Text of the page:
I love food. A lot. Anyone who knows me will know this (mostly because I declare it with a fair amount of gusto pretty early on). If I had to describe my cooking approach with one word, I’d probably go with “experimental”. I’m one of these people who love throwing spices together to see what happens. Sometimes it works, sometimes it doesn’t – spaghetti carbonara once turned into spaghetti coated in scrambled egg. Needless to say, I’m by no means an accomplished cook. My studenty cooking speaks for itself – in that I am a student and my cooking could do with a lot more mastery. However, I’ve discovered a couple of cooking “boosters” over the years, if you will, and wanted to share them with you today. Here we go!
After draining pasta, immediately run it under the cold tap.
The cold water rinses away the starchy coating, ie. the gooey stuff that keeps pasta clinging together. The drop in temperature also helps the cooked pasta retain its shape and chewiness. I’ve read that you should only do this for cold pasta dishes because rinsing pasta apparently stops it from absorbing the flavours from the sauce in a hot pasta dish? To be quite honest, I love the flavour of pasta as it is (especially wholewheat pasta) so personally, I’d actually prefer it didn’t absorb too much of the sauce and rather it maintained some of its pasta originality.
Use brown sugar for richer flavours in baking.
I’m not usually a sugar snob. Just when it comes to baking chocolate/fruit-themed goodies. The next time you find yourself down the baking aisle at the supermarket, give molasses sugar or dark brown muscovado sugar a try. It brings out those rich flavours and really kicks it up a notch. It won’t be a waste of money, I promise.
Chopping onions making you tear up? Don’t cut the root off.
My landlady used to come into the kitchen for a chat when I’d come back from work, only to find me chopping onions with mascara running down my face whilst I frantically tried to dab at my eyes with a kitchen towel. No, it wasn’t a bad day at work. It was just the damn onions. The root of the onion does in fact contain a higher concentration of an enzyme that kicks off a series of chemical reactions when released into the air, producing syn-propanthial-S-oxide. This is the stuff that irritates our lacrimal glands and starts the waterworks. I learned this from Gordon Ramsay’s youtube videos.
Alternate between taking the pan on and off the heat when doing scrambled eggs.
I also learned this from Gordon Ramsay’s youtube videos (I’m a bit of a fan). This tip is great if you like your scrambled eggs creamy. Ramsay does 30 seconds on, 30 seconds off the stove. This helps slow down the cooking process so that your eggs don’t dry out too quickly.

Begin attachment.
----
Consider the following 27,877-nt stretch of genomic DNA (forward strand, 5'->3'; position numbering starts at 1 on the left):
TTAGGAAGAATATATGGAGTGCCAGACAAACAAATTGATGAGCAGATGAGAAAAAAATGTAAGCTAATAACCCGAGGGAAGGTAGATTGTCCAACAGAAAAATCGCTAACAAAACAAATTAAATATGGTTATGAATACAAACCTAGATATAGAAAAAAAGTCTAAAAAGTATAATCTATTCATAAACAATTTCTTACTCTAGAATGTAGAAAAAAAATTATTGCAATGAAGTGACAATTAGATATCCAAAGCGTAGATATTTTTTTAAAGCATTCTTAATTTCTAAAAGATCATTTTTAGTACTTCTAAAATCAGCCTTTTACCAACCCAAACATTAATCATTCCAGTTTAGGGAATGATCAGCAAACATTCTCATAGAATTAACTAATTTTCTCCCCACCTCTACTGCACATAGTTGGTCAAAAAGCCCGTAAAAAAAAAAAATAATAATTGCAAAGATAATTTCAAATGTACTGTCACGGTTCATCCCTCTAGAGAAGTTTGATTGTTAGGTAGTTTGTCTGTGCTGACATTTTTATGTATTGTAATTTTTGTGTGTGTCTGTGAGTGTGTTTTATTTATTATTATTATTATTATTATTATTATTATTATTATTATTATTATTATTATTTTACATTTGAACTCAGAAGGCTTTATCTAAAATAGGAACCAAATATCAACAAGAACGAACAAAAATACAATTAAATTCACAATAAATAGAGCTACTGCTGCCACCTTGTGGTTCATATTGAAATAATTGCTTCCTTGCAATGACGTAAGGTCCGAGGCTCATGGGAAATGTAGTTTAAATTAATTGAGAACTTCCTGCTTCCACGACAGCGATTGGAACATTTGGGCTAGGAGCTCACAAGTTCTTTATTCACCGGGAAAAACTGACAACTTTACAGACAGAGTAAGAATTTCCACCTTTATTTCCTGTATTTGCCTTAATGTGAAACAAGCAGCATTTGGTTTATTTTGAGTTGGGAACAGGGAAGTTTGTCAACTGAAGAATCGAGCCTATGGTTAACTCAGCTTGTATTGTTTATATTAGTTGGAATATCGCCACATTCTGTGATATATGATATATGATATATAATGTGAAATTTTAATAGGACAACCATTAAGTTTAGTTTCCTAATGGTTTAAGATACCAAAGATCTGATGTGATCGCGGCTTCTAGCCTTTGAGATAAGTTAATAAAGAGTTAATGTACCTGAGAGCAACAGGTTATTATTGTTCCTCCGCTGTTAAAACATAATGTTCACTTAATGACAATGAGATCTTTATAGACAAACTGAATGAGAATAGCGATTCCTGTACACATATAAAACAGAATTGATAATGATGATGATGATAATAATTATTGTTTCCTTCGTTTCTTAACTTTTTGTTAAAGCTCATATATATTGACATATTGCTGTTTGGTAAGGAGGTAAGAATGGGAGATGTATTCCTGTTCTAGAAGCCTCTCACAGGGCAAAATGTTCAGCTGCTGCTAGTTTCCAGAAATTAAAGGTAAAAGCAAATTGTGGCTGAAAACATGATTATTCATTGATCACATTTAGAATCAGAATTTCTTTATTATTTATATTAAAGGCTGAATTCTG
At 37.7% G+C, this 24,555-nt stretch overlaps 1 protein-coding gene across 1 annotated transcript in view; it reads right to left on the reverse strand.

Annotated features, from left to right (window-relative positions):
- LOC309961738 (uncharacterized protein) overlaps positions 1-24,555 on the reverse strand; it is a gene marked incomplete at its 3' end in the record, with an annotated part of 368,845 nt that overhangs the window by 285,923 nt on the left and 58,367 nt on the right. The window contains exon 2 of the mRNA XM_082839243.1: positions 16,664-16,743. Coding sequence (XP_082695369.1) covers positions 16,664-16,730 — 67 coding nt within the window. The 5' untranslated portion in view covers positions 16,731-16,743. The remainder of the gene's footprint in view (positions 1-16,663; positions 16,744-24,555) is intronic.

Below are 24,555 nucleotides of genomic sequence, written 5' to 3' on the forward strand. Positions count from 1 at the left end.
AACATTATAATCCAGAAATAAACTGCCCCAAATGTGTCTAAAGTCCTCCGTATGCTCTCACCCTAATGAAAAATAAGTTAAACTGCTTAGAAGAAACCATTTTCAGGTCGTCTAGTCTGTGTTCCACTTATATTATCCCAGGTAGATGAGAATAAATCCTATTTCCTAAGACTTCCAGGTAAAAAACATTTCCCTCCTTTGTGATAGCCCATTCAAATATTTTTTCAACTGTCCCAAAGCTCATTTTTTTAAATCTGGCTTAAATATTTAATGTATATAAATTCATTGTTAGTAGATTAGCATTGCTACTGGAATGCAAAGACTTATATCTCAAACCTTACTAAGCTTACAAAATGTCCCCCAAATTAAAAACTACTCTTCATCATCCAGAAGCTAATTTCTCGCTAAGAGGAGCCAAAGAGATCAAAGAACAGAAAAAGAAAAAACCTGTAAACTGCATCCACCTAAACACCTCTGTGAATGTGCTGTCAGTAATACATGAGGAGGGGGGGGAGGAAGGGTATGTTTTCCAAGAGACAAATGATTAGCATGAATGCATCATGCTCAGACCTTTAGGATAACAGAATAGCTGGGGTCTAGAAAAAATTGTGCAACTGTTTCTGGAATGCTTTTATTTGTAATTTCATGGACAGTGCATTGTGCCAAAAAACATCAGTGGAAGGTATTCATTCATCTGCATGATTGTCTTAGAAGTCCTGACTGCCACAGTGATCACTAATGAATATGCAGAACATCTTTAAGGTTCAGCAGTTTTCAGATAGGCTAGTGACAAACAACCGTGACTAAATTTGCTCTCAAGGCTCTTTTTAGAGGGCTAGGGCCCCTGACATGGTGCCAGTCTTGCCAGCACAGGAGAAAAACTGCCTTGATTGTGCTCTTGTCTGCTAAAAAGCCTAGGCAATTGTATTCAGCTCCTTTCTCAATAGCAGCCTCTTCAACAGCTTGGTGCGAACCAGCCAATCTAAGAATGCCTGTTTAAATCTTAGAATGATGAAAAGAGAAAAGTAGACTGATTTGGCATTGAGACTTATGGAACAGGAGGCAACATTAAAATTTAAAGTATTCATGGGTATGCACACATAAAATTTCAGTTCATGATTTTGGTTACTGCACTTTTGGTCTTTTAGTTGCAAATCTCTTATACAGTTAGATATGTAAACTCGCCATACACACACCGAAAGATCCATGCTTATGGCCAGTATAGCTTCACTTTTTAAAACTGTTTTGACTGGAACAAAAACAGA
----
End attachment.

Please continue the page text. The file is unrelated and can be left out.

Always add a little sugar when cooking anything tomato based.
Somehow, it just brings out those tomatoey flavours that little bit extra. The sugar helps balance the natural acidity you get from tomatoes, especially if you’re cooking with fresh ones. Just a pinch should do the trick, or you may not need any at all if you find that you prefer a bit of tartness to the dish. Gotta tame those tarty little things.
Yes, you can freeze rice.
It’s certainly possible. There has been many an occasion where I’ve made about four batches of fried rice to have some for dinner and put the rest in the freezer. I microwave it from frozen, and I find that the texture of the rice comes out pretty much the same as it was when it was freshly cooked. Just be safe – microwave the rice immediately after taking it out from the freezer, don’t give it time to thaw. This slow rise in temperature gives the spores plenty of time to grow into bacteria and produce the toxins that cause food poisoning. Needless to say, microwave the rice thoroughly until it is piping hot all the way through – always better to err on the side of too hot than lukewarm.
Bake with salted butter.
I discovered this one by mistake – I picked up salted butter instead of unsalted (are you surprised?). I find that a lot of recipes call for a pinch of salt anyway, so salted butter actually worked in your favour here! Plus, if you have any leftover butter from baking, salted butter is much nicer for spreading on toast or cooking. At least I think so. I’m a salty one, you know.
Do you do any of these? I’d love to hear from you if you have any tips of your own – put them in the comments below! You go girl.
Disclaimer: All images used in this post were photographed and edited by J, exclusively for thenellybean. Trust me, there are much better stock photos of food that you could be using.